As he came nearer, he realized the youth was not dancing at all, but rather was bending to sift through the debris left by the night tide, stopping now and then to pick up a starfish and then, standing, heaving it back into the sea. He asked the youth the purpose of the effort. “The tide has washed the starfish onto the beach, and they cannot return to the sea by themselves,” the youth replied. “When the sun rises, they will die, and the people come from town to pick them and sell them in the market place. I throw them back to the sea so they might live another day.”

As the youth explained, EiseIy surveyed the vast expanse of beach, stretching in both directions beyond his sight. Starfish littered the shore in numbers beyond calculation. The youth’s plan seemed hopeless. “But there are more starfish on this beach than you can ever save before the sun is up. Surely you cannot expect to make a difference?”

The youth paused to consider his words, then bent to pick up a starfish, whirled around and threw it as far as possible. Turning to the scientist he said simply, “I made a difference to that one,” and kept dancing down the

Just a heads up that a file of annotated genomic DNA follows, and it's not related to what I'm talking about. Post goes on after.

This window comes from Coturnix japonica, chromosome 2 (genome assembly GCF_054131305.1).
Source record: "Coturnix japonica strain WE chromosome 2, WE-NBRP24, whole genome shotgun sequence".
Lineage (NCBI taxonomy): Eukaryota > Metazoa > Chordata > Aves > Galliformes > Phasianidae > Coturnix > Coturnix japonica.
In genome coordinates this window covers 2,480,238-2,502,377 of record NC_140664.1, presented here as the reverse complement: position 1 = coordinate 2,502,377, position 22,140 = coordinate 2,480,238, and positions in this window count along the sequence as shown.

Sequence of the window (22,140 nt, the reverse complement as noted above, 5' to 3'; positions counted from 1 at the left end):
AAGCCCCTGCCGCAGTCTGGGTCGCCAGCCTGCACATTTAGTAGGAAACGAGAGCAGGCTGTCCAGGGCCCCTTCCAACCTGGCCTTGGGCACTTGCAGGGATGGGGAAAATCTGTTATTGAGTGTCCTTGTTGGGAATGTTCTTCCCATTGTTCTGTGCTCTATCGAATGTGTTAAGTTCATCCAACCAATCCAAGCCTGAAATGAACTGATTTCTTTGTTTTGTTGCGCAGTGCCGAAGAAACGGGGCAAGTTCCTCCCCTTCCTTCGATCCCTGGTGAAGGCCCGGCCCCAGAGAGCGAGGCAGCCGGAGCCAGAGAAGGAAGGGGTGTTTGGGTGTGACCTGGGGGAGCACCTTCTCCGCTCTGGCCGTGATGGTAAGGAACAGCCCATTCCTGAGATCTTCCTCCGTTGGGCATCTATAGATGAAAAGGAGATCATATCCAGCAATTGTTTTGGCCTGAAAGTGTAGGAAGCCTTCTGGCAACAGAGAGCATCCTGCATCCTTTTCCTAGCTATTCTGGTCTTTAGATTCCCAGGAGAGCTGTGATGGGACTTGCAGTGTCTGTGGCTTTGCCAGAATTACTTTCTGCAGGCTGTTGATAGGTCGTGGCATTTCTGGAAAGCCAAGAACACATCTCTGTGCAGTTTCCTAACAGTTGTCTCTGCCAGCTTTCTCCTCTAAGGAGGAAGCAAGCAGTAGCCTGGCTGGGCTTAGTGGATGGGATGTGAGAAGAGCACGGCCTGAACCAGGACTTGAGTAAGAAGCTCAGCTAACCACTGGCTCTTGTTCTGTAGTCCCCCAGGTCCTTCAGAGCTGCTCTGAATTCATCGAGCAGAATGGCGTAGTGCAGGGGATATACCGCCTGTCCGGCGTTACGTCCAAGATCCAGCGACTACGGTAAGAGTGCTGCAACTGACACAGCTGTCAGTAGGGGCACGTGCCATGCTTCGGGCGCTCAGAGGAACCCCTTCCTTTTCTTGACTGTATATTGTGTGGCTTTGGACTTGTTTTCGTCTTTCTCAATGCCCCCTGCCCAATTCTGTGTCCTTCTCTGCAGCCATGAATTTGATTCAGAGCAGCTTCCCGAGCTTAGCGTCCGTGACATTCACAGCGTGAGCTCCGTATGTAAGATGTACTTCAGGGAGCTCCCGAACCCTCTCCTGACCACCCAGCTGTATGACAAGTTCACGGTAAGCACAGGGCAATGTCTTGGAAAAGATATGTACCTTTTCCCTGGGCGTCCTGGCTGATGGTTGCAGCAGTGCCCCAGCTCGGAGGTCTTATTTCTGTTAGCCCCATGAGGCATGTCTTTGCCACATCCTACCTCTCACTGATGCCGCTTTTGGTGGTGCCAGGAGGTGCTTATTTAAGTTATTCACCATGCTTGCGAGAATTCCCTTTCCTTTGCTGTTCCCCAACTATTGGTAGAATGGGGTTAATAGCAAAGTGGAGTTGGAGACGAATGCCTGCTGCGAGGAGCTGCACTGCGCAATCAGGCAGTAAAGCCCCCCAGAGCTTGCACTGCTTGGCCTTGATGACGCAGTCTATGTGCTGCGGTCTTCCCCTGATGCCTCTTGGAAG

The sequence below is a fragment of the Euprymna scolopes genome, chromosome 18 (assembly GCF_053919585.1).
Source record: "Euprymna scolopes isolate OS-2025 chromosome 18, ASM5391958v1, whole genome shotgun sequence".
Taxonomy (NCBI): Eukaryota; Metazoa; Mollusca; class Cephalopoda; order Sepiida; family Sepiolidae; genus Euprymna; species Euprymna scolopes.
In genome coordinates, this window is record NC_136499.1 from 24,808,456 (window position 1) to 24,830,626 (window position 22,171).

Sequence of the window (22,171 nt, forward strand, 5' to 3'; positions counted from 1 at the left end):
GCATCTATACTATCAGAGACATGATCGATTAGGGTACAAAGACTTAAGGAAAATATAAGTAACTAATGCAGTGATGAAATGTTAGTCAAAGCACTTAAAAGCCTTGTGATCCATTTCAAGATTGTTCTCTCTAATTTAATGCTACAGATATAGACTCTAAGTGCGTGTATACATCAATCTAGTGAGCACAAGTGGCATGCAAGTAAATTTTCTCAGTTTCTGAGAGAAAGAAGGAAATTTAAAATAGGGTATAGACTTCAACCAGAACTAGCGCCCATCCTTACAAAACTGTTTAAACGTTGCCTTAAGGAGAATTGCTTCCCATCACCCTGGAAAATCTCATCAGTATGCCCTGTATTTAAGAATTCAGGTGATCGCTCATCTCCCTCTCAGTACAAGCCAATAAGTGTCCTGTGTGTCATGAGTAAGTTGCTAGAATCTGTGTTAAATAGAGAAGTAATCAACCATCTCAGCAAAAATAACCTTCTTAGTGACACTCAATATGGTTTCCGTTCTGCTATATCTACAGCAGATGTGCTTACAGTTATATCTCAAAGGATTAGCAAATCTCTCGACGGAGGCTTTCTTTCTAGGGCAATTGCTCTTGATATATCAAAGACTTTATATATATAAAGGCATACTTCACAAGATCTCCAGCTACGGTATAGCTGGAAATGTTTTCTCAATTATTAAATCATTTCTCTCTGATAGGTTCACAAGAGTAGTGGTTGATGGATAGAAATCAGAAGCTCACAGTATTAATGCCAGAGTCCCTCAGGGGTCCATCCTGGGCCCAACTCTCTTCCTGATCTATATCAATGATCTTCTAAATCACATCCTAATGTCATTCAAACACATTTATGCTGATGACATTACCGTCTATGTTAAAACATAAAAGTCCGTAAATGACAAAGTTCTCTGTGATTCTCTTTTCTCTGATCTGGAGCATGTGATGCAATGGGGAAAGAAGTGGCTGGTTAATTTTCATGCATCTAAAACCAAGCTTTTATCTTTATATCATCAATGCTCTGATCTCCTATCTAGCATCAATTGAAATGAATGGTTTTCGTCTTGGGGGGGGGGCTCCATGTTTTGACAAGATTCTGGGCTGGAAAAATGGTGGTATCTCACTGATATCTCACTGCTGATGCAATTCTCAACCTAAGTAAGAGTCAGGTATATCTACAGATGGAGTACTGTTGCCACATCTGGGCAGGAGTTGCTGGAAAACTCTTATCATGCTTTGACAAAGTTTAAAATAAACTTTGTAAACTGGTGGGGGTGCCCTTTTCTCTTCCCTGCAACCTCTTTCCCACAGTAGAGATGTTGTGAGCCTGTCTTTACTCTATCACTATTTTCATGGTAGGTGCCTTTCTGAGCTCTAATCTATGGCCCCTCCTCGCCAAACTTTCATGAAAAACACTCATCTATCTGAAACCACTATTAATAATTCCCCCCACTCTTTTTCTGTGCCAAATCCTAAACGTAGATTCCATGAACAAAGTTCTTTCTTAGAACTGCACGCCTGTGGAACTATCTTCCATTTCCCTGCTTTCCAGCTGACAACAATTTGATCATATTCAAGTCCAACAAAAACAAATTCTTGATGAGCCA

Eisely went back to his room, and the conference. All his life he had understood the coming and going of life to be part of the way of the universe. Natural selection. Until seeing the young man on the beach it had never occurred to him how important it is for one creature to help another, and how the seemingly natural order of things might be dramatically altered by the simple actions of one person.

The next morning, Eisely awoke, and again went down to the sea before dawn. There he joined the youth in the dance of life, one starfish at a time! Never before had he felt so alive and connected to our Creator God.

Whatever talents we have each been given, they are more than sufficient for us to do our part in the dance of life. Each simple action of our lives can make a difference in carrying on Jesus’ work of reconciliation in the world.

We are the people who carry out the mission of the church, which is the mission of Jesus, our odd, our unique king. This is called life in his kingdom.

Bending, reaching, flinging our arms, one starfish at a time, we bring ourselves closer to others, closer to God and closer to ourselves. Amen.

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Christopher Sikkema